– Raymond Chandler, “Casual Notes on the Mystery Novel” (essay, 1949)

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Written by LW

July 23, 2014 at 1:01 am

Equality for all!…

 

This speculative map imagines a world divided into 665 territories of approximately equal population (10-11 million people each). The logic of the map does not entirely discount existing ethnic or national boundaries, but neither is it beholden to them. The particular political rationale behind these divisions is not addressed – whether these are independent nation-states or provinces of a world government is left to the imagination of the viewer. The map is rather meant to provide a visual representative of the radically unequal distribution of the world’s population. For example, one New York City and Long Island = half of Karachi = one Russian Far East = one of every Pacific Island. What does this make you think about the current distribution of the world’s resources, the movement of populations and the arbitrariness of territorial divisions?

Explore this “geography thought experiment” at World of Equal Districts.

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As we ponder proximity, we might send hard-boiled birthday greetings to James Myers “Jim” Thompson; he was born on this date in 1906.  Arguably the finest of all pulp-crime writers, Thompson began his career as a “traditional” author, publishing his first two novels, Now and on Earth and Heed the Thunder as hardbacks.  After these books failed to find wide audiences, Thompson found his voice in crime fiction, grinding out hellish tales for paperback mills such as Lion Books and Gold Medal.  While he was quite prolific– Thompson once produced 12 books in 2 years– his crime fiction wasn’t paying the bills; so he turned to screenwriting, working with Stanley Kubrick on The Killing and Paths of Glory, to writing for TV series (Mackenzie’s RaidersCain’s Hundred, and Convoy), and to penning novelizations (e.g., Ironside).

But through it all, Thompson wrote thrillers– noir nuggets that included The Killer Inside MeSavage NightA Hell of a Woman, and Pop. 1280.  Thompson was convinced that recognition would come to him only after his death; and while two of his novels (The Killer Inside Me and The Getaway) were made into films during his lifetime, he was, sadly, largely right.  Since his death in 1977, both those films have been remade (The Getaway, twice, if one counts the first half of the Rodriguez/Tarantino mash-up From Dusk ’til Dawn), and several others adapted:  The Grifters (nominated for four Oscars), After Dark, My Sweet, and This World, Then the Fireworks, among others.  More to the point, Thompson’s writing has increasingly been appreciated for the marvel that it is.

The guy was over the top. The guy was absolutely over the top. Big Jim didn’t know the meaning of the word stop. There are three brave lets inherent in the forgoing: he let himself see everything, he let himself write it down, then he let himself publish it.

– Stephen King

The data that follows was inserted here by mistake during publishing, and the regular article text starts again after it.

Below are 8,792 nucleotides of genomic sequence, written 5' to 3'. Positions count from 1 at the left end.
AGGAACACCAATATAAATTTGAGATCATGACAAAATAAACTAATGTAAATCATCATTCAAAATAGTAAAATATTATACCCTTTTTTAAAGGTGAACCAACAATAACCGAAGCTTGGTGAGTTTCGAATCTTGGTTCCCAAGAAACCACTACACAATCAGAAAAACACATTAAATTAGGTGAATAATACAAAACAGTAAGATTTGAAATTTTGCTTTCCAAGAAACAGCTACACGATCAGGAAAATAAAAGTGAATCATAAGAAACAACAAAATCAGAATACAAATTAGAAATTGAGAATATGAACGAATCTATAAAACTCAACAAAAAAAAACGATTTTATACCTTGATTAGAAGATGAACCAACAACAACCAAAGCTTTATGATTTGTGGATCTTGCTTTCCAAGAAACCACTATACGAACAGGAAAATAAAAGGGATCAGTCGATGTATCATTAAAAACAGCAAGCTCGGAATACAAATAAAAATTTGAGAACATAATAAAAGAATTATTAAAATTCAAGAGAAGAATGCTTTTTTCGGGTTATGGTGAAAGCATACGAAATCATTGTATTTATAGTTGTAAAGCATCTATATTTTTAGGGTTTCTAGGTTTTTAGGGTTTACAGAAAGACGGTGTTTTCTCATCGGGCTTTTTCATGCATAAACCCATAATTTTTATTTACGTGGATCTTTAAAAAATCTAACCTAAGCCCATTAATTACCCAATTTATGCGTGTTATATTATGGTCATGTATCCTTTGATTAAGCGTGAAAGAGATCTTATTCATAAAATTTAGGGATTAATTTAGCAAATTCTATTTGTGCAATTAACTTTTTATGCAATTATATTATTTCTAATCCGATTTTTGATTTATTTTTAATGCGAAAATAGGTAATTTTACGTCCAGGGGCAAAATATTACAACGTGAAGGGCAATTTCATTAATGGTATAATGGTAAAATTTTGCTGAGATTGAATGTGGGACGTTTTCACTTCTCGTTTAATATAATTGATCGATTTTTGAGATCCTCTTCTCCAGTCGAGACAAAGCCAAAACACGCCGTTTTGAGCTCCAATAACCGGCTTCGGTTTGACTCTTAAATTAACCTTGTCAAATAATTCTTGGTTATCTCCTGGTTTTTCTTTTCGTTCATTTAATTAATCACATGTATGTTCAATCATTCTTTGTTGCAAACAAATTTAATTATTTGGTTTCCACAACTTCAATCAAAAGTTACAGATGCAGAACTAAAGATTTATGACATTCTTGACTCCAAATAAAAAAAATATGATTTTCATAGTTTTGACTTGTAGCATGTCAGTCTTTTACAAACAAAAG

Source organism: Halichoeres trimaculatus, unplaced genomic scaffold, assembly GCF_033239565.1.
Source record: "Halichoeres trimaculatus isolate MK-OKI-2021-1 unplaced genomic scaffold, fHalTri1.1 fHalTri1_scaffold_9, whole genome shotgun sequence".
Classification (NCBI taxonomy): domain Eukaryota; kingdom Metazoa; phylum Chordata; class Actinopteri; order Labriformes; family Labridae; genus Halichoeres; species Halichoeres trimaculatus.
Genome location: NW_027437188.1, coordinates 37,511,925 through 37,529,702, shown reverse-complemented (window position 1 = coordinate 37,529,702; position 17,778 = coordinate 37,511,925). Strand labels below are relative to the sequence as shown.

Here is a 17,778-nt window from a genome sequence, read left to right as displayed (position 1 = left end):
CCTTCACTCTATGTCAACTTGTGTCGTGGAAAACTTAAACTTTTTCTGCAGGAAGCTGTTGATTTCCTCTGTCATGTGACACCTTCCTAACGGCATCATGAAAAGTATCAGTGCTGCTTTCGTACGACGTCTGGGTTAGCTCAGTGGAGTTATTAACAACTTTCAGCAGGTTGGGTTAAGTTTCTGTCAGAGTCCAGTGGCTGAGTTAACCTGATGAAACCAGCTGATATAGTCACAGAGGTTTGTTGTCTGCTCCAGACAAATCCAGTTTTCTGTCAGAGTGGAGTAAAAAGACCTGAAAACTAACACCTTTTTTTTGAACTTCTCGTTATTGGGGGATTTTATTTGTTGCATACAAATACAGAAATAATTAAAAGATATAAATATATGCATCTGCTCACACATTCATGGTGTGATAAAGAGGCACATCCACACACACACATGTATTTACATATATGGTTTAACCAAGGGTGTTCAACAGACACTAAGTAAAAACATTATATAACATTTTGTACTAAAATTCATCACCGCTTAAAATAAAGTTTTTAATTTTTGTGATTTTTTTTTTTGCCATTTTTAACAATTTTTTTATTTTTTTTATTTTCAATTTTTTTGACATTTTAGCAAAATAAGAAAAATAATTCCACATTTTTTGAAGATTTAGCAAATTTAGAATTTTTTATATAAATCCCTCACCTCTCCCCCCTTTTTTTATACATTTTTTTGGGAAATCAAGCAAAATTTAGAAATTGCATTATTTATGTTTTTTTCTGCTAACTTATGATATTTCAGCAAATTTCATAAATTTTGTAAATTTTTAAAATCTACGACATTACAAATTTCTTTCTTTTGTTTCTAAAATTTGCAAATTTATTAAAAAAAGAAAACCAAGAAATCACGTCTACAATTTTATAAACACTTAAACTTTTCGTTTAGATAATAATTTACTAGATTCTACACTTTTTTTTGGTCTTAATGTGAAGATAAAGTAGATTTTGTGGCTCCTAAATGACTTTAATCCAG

If Raymond Chandler, Dashiell Hammett & Cornell Woolrich could have joined together in some ungodly union & produced a literary offspring, Jim Thompson would be it.

Washington Post

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Written by LW

September 27, 2013 at 1:01 am

For your viewing pleasure…

Your correspondent is amazed at how quickly so many of his friends have exhausted attractive film-going options in this release-packed holiday and Oscar-promotion period.  What’s a hungry viewer to do?  Well, of course, there’s always television and cable; as Jim Emerson notes, many believe that they are eclipsing cinema.

But for those who crave the authentic big screen deal, there’s also the treasure trove of the past.  For example, if one can’t muster the enthusiasm to head out this weekend to see The Guilt Trip or Texas Chainsaw 3D, one might enjoy…

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Stanley Donen’s 1956 spellbinder was written by Peter Stone and Marc Behm, and featured Cary Grant, Audrey Hepburn, Walter Matthau, James Coburn, George Kennedy, Dominique Minot, Ned Glass, and Jacques Marin.  Its score, by Johnny Mercer and Henry Mancini, was nominated for an Academy Award…

Witty, smart, and altogether satisfying, it’s here in its entirety:

(Email readers, click here)

And it’s available as a free download at The Internet Archive— as are many, many other worthies.

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As we salt our popcorn, we might recall that it was on this date in 1936 that the two greatest creators of hard-boiled private eyes, Dashiell Hammett and Raymond Chandler, met for the first (and as far as anyone can tell, the only) time– at a dinner hosted by Black Mask, a magazine to which both Nabobs of Noir contributed stories.

Raymond Chandler (with his customary pipe) and Dashiell Hammett

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This extremely rare photo of the first west coast Black Mask get-together on January 11, 1936 captures possibly the only meeting of several of these authors.
Pictured in the back row, from left to right, are Raymond J. Moffatt, Raymond Chandler, Herbert Stinson, Dwight Babcock, Eric Taylor and Dashiell Hammett. In the front row, again from left to right, are Arthur Barnes (?), John K. Butler, W. T. Ballard, Horace McCoy and Norbert Davis.

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Written by LW

January 11, 2013 at 1:01 am